The next morning, we stopped in the beautiful Bacchus Kitchen + Bar for a Mediterranean-inspired breakfast. From the lovely, patterned floor tiles to the leather chairs and marble tables surrounding a gleaming central bar that made me feel like I was breakfasting in Paris’s seventh arrondissement, the restaurant is a stunner. From our table, we could watch trains coming into Grapevine, a weirdly compelling activity. The hotel also has an intimate, eighteen-seat, speakeasy-style cocktail bar called Magnum.

For my son’s last meal before three weeks of camp chow, we headed to Napoli’s Italian Kitchen & Market, housed in the former Levvitt Drug Store. My son loved his Italian sub sandwich, served with homemade parmesan potato chips, and I devoured my chicken parmigiana. We both enjoyed cappuccino gelatos to go. A couple blocks down Main Street is JudyPie, where I was tempted to order three or seven pies to go. Resisting temptation, I settled on a slice of pecan pie.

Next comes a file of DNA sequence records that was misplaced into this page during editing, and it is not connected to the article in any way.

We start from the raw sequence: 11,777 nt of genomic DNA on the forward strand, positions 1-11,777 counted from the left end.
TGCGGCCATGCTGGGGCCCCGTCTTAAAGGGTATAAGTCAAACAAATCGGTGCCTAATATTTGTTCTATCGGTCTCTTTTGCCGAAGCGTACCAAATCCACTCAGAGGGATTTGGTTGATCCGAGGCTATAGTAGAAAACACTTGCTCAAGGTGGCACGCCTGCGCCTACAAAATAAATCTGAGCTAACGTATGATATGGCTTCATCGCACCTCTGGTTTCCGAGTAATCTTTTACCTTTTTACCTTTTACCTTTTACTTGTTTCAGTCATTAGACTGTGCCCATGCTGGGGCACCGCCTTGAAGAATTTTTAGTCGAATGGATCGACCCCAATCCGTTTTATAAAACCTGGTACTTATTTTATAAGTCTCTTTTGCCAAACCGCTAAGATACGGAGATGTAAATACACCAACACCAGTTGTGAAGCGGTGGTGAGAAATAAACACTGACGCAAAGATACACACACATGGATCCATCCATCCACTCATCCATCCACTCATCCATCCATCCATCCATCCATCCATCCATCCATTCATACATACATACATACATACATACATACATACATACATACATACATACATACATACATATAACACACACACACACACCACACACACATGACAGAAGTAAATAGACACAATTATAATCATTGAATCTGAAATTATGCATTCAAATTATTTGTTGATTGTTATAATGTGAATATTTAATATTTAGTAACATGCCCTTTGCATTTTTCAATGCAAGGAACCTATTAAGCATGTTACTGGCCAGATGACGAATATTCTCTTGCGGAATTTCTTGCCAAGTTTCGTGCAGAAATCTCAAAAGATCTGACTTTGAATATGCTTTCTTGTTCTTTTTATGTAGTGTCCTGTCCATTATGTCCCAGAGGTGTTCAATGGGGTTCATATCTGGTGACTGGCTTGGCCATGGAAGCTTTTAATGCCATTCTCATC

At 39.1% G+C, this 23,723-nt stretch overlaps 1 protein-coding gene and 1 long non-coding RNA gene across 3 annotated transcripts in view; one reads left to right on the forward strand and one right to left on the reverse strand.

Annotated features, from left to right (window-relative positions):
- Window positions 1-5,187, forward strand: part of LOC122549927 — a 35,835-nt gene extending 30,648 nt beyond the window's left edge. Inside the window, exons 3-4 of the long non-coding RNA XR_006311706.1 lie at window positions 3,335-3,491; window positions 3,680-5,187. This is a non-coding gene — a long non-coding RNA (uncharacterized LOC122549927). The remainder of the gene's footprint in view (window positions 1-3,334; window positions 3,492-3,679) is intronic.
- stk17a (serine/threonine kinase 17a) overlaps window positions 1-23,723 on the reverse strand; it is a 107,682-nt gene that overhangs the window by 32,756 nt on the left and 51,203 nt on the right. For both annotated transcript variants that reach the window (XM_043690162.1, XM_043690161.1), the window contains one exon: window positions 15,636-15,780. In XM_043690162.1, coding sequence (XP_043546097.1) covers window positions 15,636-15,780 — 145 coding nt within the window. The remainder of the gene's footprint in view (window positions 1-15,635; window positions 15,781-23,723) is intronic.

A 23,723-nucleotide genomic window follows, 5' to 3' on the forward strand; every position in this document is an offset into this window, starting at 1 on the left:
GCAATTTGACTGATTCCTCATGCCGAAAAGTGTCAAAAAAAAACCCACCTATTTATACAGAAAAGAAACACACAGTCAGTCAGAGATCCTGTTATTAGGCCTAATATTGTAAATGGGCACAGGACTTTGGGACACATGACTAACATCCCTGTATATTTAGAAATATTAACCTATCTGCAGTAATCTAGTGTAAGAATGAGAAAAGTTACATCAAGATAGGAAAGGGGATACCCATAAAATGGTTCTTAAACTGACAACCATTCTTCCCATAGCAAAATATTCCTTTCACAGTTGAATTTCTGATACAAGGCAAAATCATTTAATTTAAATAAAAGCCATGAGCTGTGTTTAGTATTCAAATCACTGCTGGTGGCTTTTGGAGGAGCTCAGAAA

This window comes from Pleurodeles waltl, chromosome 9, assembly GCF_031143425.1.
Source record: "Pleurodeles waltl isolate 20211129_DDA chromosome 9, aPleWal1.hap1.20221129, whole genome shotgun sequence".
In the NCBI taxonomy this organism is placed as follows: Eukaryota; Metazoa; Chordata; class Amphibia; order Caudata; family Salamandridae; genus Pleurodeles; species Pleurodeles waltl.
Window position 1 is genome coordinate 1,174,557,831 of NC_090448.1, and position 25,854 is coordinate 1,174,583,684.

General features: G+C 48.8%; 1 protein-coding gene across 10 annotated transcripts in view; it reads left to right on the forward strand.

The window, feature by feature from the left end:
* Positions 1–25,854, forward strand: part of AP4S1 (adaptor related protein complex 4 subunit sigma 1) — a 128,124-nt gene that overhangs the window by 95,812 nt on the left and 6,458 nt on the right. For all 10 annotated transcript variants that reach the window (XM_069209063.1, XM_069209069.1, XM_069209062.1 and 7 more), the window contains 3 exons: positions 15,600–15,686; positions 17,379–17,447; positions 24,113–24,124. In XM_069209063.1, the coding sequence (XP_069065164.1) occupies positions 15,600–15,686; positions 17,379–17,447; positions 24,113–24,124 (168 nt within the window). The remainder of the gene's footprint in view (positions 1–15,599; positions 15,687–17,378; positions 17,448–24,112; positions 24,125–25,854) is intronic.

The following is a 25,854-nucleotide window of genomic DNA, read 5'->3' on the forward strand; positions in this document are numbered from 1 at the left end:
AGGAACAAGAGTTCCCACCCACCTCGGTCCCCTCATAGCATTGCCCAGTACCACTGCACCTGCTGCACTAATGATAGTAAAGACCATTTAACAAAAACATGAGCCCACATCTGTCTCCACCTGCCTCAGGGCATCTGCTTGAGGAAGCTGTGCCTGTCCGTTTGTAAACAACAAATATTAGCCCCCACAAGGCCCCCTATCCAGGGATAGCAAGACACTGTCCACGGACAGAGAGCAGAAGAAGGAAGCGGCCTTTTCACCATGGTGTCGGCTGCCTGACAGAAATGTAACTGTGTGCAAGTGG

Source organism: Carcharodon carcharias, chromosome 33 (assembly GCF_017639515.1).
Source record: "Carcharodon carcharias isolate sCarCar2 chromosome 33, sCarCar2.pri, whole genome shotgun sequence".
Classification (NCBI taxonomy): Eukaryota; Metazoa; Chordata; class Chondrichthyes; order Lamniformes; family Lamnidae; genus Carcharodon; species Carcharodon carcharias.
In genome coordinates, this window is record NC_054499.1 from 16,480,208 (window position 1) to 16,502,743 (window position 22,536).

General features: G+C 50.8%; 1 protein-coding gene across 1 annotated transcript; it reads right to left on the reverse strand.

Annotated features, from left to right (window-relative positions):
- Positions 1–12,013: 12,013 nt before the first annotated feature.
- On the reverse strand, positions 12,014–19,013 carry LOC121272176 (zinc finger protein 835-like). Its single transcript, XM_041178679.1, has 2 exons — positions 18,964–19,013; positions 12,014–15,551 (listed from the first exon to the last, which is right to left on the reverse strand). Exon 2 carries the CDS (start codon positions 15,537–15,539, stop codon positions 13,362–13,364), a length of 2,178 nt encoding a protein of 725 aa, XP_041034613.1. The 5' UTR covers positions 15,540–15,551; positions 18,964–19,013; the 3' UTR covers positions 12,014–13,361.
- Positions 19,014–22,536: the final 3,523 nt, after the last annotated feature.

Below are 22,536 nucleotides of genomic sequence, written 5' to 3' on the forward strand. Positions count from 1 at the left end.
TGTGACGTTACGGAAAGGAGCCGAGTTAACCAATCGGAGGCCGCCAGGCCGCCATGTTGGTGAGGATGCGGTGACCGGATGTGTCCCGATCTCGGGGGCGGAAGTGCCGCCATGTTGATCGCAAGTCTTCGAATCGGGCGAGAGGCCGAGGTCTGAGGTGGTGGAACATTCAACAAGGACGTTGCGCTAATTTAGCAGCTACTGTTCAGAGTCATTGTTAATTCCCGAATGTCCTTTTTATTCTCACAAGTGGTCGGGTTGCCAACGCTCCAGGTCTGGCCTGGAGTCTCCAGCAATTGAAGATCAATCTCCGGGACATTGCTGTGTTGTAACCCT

On my return trip to Grapevine, a foodie highlight was taking a class on how to build my own charcuterie board at YaYaYum Boards. Founder Ayesha Patel, who grew up in Grapevine, graduated from the University of Arkansas in 2019, and while she was job-hunting, her mother suggested she sell the charcuterie boards she liked making for friends and family. A Facebook post led, eventually, to a downtown storefront and a thriving catering business.

I settled into YaYaYum’s breezy, modern space, pulled up a counter stool, and learned the secret formula of how much cheese to buy and the best tools to use to make art from charcuterie. Ayesha offers wine by the glass or bottle, and is a brilliant and convivial teacher. I made her promise that she would Zoom into my home for my birthday, because I honestly can’t think of a better birthday party than one with all my friends making roses out of salami and discussing which cheese best complements fig jam.